I have always wanted  a Le Creuset pot. But I never really experienced what it was like to cook with one until very recently.

Over the summer, I made lamb shank and bolognese in my sister’s bright orange Dutch oven. My brother-in-law’s favorite thing is tender meat. I was able to please him and discover the pleasure of cooking with a Le Creuset. The fact that I could just dump all the ingredients in the pot and let it simmer away without paranoid checks on liquid level was liberating!

I finally got my own red French oven for my birthday! I decided to make chicken stew with carrots, celery, onions, potatoes, garlic, herbs de Provence, a bay leaf, and white wine. The chicken became tender in no time and the stew was hearty and satisfying.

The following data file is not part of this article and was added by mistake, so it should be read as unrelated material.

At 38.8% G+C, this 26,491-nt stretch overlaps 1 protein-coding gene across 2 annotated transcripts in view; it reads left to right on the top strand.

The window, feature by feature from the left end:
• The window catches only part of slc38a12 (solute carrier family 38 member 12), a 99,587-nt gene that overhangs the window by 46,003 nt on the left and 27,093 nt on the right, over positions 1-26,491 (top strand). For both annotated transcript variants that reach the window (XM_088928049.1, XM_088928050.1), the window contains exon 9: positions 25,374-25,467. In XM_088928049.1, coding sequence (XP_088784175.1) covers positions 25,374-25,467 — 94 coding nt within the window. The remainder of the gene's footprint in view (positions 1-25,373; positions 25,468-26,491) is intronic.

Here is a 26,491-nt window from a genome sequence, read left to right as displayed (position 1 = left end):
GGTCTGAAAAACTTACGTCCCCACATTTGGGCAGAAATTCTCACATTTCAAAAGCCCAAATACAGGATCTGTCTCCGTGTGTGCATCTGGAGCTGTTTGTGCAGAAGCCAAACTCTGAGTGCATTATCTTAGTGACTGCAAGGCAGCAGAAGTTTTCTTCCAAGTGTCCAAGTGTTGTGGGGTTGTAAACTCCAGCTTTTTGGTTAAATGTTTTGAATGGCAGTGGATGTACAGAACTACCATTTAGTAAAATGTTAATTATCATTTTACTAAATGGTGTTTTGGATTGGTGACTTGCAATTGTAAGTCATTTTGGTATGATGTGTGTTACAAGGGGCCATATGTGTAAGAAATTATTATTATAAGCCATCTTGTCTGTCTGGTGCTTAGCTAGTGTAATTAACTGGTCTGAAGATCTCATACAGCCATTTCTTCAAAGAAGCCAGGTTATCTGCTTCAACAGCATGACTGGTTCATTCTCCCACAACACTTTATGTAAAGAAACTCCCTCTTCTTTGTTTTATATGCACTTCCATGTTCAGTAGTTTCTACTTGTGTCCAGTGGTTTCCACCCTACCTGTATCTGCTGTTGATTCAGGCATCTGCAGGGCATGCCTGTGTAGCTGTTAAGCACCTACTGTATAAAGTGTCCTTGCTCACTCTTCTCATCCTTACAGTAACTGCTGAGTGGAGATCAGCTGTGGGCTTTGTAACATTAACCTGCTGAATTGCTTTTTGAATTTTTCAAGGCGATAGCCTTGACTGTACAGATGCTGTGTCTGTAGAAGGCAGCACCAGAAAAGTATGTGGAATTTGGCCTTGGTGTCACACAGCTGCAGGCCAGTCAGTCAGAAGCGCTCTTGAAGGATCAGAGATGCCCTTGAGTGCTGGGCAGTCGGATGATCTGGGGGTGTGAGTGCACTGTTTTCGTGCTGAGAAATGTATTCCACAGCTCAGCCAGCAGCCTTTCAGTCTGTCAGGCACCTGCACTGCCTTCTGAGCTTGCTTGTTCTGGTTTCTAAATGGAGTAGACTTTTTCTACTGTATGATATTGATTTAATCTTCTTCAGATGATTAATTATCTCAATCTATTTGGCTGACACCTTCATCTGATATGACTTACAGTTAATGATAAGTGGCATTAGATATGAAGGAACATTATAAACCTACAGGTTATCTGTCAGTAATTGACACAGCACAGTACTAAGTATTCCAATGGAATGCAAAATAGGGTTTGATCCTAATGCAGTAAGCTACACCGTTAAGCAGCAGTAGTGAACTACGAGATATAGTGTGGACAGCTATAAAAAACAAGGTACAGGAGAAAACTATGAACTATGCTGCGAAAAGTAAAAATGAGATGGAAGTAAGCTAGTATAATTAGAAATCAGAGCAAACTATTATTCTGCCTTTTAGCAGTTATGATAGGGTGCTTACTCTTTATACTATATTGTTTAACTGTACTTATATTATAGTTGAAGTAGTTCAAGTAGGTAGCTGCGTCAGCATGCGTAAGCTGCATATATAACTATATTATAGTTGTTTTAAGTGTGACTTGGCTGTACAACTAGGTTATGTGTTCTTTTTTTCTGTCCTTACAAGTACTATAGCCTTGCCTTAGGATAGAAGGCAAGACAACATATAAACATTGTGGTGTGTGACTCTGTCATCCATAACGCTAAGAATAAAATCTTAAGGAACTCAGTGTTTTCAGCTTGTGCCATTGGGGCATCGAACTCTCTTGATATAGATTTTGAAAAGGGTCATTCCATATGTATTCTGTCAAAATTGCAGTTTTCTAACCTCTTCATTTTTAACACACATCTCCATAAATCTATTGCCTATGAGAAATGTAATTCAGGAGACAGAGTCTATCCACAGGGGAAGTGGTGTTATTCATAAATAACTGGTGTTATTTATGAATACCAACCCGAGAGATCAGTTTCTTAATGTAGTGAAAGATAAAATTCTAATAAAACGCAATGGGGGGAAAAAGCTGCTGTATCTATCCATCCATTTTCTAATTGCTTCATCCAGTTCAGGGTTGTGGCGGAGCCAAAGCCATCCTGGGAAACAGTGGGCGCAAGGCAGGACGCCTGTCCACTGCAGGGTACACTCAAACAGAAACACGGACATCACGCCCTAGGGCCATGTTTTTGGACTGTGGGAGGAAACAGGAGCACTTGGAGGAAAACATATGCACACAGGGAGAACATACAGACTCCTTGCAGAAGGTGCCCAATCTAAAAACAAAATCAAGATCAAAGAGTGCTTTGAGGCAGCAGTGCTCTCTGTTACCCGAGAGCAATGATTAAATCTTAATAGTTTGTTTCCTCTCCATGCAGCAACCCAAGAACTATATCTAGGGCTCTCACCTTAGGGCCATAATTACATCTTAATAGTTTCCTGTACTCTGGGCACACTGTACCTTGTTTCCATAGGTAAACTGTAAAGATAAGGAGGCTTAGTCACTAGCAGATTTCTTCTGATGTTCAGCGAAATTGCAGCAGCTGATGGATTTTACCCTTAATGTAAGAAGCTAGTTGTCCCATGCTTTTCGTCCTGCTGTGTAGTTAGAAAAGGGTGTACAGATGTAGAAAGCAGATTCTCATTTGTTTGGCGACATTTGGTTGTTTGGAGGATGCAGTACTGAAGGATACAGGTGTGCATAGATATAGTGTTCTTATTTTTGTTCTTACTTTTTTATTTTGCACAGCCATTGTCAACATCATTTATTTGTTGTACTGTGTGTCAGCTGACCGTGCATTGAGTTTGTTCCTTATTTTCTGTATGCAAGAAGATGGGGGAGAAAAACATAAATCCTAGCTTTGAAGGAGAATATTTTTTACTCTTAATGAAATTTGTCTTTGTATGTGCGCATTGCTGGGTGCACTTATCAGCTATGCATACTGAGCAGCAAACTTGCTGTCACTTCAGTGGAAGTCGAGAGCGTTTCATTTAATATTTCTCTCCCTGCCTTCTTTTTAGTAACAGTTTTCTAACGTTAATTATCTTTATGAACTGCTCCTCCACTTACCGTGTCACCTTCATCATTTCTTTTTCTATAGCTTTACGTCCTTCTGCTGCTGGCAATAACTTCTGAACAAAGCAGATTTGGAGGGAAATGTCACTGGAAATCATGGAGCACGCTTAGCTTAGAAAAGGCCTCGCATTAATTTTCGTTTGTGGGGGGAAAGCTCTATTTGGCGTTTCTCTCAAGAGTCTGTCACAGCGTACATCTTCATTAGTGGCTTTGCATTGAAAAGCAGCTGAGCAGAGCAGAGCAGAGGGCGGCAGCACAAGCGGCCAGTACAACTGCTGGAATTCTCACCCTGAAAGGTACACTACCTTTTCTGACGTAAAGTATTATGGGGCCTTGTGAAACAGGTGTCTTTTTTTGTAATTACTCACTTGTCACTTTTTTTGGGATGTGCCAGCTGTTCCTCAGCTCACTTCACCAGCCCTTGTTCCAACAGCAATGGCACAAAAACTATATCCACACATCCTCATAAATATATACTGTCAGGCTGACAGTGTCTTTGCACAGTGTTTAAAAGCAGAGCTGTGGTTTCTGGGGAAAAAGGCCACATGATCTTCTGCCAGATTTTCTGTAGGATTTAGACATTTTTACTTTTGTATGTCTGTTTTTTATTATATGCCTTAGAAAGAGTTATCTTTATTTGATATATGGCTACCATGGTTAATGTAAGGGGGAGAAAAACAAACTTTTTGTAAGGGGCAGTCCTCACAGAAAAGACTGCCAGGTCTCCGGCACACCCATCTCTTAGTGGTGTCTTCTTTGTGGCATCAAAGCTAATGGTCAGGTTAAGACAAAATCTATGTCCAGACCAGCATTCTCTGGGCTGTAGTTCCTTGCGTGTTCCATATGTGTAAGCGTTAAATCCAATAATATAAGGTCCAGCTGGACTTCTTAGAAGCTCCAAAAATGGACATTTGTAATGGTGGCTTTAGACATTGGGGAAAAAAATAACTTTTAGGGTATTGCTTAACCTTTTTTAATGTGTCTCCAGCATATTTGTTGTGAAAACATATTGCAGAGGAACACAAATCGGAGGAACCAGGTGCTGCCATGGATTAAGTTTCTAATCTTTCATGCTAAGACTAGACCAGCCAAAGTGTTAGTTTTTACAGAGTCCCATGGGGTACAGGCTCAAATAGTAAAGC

Last night, I was reheating the leftovers and decided that I wanted to change the flavor profile. I remembered a tip R had told me a couple of weeks ago. He said that he adds a spoonful of kochujang into his chicken stew.

So I got out a big spoon and plopped a generous amount of it into the stew along with fresh ginger, scallions, sesame oil, and sesame seeds. After mixing everything in, I tasted it. To my surprise, it was just like dalk tang, Korean chicken stew!

Same dish, two flavors!


One response

  1. Actually, what you’re thinking of is dak chim. Dak tang doesn’t exist in the Korean language as far as I know. Koreans call chicken soup dak guk in general or more specifically, samegye tang, if a small chicken is stuffed with lots of ingredients, including ginseng, glutinous rice, and chestnuts. You were apparently thinking of dak doritang, which many Koreans believe a tainted word (not pure Korean); dori supposedly comes from the Japanese.

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